help fireflies

Help fireflies by doing these things in your backyard

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Most folks can probably identify an adult firefly, but can you identify a larval one? I found this little guy (or girl?) this past summer on a driveway in eastern Pennsylvania. These fascinating – and garden-friendly! – insects are facing massive population declines due to habitat loss, light pollution, and pesticide exposure. You might wonder how you can help fireflies. Well, as it turns out, encouraging them to take up residence in your yard is as easy as 1, 2, 3!

Here’s how you can help fireflies in your own backyard

Step 1:  Understand fireflies – You can’t help fireflies unless you know a few important facts about them. Members of the Lampyridae family of beetles, fireflies are found on every continent except Antarctica, and there are about 150 different species of fireflies in North America. Also commonly called lightning bugs, the adult insects use their bioluminescent abdomens to attract mates. The pattern of flashes is unique to each species, as is the color of their glow (it’s like an insect Morse code for mating!). Males fly around flashing a particular pattern in hopes of finding a female of the same species. He signals first, then she signals her response, often from a low perch. Flash pattern charts can be used to distinguish many common species based on the number and duration of their flashes. In the eastern U.S., fireflies are a common summer sight, and while not all species glow as adults, they all do as larvae. Sometimes called glowworms in other parts of the world, larval fireflies, like the one pictured in the feature photo, emit a steady, dull glow from their abdomens.

Adult firefly

At night, the bioluminescent abdomen of this adult firefly emits a flash pattern specific to its species in hopes of attracting a mate.

Step 2: Create habitat – Adult fireflies eat mostly pollen and nectar, though some species eat nothing at all. There’s no specific list of plants that attract fireflies, just make sure your garden contains a broad diversity of flowering plants, with varied bloom-times, flower colors, and floral shapes. Female fireflies lay eggs in the ground (though a few tropical species lay eggs in trees). Their favorite egg laying sites include moist places near ponds and streams and in leaf litter. To really help fireflies, do not fill in low-lying boggy areas of your yard, or better still, create a rain garden to purposefully channel rainwater into a suitable habitat. Do not collect fallen leaves from wooded areas.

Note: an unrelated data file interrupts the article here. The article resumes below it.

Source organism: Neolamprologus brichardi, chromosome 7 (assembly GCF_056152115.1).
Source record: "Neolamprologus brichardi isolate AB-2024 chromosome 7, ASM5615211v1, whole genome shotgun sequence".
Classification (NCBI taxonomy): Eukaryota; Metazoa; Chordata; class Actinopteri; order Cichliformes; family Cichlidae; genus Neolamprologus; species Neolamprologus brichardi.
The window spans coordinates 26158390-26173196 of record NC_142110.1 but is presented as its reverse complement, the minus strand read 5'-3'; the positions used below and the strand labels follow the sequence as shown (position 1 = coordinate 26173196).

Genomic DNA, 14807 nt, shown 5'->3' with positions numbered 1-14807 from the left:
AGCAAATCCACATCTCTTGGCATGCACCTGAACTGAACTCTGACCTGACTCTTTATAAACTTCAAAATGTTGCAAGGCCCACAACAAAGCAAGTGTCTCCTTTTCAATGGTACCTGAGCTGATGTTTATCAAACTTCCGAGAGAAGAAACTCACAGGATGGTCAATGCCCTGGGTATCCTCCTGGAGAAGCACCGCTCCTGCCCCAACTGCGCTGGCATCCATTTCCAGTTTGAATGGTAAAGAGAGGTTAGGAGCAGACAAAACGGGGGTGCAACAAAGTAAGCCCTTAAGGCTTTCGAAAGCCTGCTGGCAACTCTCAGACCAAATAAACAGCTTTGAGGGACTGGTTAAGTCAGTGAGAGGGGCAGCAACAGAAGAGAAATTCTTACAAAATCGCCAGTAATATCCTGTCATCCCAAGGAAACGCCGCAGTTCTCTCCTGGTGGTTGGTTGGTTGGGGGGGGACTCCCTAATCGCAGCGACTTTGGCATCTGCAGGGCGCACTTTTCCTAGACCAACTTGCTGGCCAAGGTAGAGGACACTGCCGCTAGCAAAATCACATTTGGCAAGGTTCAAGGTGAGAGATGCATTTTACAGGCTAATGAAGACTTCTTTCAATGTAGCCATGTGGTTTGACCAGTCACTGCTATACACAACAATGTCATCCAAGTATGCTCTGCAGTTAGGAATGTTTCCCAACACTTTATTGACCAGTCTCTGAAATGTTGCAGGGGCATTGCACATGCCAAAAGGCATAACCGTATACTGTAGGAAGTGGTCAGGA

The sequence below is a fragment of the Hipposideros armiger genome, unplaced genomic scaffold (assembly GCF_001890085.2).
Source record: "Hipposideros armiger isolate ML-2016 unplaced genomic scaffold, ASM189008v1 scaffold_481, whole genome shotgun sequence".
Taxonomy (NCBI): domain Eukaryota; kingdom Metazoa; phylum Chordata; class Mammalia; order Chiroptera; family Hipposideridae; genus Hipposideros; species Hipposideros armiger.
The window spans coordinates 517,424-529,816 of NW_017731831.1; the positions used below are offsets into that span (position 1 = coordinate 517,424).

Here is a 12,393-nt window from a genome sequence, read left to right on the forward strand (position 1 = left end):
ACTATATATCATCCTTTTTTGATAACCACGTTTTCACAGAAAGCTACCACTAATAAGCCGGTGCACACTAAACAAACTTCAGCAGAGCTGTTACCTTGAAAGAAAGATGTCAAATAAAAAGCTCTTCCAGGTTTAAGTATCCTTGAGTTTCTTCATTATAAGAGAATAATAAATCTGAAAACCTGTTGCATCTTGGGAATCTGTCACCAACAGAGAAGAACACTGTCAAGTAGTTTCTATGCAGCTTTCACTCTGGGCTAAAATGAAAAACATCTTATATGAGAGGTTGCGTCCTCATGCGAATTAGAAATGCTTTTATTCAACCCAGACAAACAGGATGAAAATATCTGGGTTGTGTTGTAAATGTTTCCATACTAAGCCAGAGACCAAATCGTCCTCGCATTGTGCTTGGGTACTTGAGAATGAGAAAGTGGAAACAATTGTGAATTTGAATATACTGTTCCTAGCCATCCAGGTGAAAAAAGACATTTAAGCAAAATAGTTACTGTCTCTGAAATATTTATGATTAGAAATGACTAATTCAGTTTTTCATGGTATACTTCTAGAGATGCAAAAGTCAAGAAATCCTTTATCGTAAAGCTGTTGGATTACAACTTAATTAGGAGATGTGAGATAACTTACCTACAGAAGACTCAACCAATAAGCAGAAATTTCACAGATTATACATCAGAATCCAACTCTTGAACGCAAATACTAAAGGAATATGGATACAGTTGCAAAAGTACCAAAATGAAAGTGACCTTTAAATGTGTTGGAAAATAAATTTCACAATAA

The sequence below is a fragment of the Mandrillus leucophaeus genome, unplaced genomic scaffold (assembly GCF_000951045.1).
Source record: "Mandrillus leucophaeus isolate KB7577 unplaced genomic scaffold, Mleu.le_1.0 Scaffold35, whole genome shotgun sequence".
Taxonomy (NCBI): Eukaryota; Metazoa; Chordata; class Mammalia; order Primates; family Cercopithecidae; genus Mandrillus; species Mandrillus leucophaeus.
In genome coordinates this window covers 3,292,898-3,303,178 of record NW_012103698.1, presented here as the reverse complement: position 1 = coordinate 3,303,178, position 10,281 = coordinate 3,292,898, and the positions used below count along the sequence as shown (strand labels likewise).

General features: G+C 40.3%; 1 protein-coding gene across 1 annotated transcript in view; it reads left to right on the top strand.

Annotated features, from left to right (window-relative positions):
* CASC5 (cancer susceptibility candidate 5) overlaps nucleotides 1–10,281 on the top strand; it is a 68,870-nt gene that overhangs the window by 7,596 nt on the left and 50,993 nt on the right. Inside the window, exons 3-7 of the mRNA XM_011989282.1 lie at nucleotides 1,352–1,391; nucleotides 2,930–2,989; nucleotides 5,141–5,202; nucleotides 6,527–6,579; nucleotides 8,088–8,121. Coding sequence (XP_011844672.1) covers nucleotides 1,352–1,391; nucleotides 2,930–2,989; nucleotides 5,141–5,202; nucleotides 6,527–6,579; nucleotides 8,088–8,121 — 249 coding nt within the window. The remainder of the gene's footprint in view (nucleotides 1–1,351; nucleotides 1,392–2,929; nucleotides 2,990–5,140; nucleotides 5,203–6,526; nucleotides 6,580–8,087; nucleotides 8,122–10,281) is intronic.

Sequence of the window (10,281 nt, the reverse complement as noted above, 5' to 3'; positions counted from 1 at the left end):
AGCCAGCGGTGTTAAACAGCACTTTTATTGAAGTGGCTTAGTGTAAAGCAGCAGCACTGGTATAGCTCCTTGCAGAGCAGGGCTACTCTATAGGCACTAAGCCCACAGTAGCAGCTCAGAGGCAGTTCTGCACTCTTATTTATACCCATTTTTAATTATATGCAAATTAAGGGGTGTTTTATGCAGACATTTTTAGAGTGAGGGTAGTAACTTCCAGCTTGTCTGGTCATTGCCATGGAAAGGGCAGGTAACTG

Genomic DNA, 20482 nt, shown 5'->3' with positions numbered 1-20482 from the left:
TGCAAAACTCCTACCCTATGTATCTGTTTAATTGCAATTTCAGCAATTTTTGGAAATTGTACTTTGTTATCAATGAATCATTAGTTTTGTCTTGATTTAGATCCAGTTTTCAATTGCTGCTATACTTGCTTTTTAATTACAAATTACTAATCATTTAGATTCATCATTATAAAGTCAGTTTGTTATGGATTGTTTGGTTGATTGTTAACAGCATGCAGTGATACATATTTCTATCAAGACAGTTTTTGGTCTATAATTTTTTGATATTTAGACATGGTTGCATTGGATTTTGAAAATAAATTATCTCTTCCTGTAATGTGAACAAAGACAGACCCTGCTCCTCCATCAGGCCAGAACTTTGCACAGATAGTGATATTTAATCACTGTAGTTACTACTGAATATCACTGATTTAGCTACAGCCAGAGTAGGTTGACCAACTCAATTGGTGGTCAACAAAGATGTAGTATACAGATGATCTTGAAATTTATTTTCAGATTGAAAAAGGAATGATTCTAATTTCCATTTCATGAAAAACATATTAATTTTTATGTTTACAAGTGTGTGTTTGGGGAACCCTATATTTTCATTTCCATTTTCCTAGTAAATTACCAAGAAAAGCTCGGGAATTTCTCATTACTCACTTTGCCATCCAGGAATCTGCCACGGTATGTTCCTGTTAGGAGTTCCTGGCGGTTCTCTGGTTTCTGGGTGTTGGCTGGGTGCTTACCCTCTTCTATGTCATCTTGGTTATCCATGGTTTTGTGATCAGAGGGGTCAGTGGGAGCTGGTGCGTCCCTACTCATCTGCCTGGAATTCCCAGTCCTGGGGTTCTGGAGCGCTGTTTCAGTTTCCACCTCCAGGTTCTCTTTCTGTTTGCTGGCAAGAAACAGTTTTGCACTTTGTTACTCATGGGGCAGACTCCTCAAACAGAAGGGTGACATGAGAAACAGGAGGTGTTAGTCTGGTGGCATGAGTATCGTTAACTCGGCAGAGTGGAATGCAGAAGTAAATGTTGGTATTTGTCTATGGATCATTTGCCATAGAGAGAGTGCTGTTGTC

Step 3: Eliminate pesticides – Removing all pesticides from your gardening repertoire is a huge way to help fireflies. Because larval fireflies live under or on the ground and serve as generalist predators, savoring slugs, snails, worms, and other ground-dwelling organisms, they are very susceptible to pesticide exposure, particularly to pesticides applied to the lawn. Avoid pesticides all together and skip the chemical lawn fertilization, too. The salts in many fertilizer products can easily desiccate any larval fireflies they come in contact with.

Oh, and one final step you can take to help fireflies: Turn off all unnecessary lights on summer nights. The fireflies certainly don’t need the distraction…and frankly, you probably don’t either. After all, the gorgeous glow of the fireflies is the only light you really need!

Related Post: Build a beetle bank or bump to cut down on pests

Tell us what you think about fireflies in the comments below. 

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4 Responses to Help fireflies by doing these things in your backyard

  1. Rich Guszczynski says:

    How do you encourage fireflies but not mosquitoes?

    • BB says:

      I was thinking the same thing. The whole time I was reading, I was thinking that this is a recipe for a mosquito breeding ground.

    • Great question! Larval fireflies do not live in water, but mosquito larvae do. The trick is to have some low-lying areas with saturated, damp soil that don’t contain any standing water. Firefly larvae need soil and they need air to breathe, so they want damp sites, not standing water.

  2. Ron Mitchell says:

    Good timing on this article. Last week, for the first time in YEARS, we saw fireflies on our newly purchased property. It was quite exciting for me because I will trying to grow things to attract as much varied wildlife as possible.

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